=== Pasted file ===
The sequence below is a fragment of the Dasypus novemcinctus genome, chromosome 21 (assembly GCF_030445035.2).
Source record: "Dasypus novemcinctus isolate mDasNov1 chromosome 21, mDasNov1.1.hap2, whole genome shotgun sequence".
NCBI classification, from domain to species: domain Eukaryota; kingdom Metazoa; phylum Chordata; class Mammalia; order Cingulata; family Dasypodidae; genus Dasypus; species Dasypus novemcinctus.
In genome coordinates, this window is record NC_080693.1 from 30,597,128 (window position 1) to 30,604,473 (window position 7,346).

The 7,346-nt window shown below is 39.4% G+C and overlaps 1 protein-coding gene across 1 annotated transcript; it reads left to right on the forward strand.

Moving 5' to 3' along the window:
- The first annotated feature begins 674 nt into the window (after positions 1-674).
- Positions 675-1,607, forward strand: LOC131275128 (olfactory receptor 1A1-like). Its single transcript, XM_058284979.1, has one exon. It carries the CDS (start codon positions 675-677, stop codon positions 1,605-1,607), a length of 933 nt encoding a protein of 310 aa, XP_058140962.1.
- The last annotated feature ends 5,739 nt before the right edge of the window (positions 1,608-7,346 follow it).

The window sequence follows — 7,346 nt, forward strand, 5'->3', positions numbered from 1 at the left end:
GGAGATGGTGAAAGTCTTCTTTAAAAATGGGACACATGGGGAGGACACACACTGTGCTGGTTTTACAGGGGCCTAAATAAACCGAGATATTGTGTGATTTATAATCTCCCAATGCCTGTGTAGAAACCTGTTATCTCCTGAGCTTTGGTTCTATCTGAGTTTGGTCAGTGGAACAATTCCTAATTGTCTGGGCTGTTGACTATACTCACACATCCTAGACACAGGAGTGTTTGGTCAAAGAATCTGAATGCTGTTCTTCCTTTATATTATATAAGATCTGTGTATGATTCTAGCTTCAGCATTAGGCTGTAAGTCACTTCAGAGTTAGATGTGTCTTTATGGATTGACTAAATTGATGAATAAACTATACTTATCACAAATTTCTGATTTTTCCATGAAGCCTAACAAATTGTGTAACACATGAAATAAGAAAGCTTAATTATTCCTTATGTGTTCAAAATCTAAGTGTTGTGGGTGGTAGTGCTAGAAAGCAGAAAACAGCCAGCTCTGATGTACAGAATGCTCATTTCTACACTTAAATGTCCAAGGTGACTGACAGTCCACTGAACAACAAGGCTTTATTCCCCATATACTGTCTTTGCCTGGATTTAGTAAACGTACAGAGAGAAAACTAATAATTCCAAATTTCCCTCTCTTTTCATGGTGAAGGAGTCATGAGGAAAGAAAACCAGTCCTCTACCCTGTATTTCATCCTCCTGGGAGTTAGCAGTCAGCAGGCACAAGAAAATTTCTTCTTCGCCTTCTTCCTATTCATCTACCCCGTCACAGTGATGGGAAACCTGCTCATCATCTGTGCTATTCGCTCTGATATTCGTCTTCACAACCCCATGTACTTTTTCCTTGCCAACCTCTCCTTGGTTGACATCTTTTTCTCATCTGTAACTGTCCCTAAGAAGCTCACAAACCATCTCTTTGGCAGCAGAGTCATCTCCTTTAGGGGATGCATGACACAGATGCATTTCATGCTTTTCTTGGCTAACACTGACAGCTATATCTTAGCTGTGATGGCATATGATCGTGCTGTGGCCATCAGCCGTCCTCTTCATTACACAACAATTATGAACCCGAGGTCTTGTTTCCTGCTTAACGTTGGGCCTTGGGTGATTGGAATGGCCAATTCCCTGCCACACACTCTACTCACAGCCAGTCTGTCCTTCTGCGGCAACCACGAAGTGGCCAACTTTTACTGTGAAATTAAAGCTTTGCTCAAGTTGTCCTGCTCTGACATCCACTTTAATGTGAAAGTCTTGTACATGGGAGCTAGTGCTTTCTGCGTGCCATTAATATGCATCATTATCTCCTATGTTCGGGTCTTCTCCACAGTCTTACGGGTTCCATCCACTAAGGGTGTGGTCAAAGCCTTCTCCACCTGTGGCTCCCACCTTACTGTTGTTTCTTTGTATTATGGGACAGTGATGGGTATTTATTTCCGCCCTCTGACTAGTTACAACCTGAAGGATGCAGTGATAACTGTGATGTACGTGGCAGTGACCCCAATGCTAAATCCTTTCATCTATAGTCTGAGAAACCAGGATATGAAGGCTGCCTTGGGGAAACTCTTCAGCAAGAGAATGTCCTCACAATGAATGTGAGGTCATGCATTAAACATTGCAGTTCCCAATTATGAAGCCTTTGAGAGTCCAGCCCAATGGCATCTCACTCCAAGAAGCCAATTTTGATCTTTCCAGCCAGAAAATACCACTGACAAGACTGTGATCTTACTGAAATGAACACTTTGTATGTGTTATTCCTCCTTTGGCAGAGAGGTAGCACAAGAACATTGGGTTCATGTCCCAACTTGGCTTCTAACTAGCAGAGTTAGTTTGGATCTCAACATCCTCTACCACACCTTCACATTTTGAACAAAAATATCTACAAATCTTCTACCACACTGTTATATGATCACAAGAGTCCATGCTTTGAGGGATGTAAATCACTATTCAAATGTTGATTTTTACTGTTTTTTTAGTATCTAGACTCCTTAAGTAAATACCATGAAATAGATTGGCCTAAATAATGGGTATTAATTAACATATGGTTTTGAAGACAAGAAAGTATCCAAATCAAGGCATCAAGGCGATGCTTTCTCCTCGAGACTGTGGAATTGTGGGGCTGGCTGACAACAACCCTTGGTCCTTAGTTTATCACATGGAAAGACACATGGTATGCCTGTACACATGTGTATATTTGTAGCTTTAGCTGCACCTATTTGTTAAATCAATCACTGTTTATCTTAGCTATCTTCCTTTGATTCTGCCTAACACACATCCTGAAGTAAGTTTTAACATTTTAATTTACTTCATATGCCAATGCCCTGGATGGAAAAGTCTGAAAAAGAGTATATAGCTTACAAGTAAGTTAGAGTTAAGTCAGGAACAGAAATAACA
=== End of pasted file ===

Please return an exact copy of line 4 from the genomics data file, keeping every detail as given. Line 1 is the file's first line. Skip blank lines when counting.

In genome coordinates, this window is record NC_080693.1 from 30,597,128 (window position 1) to 30,604,473 (window position 7,346).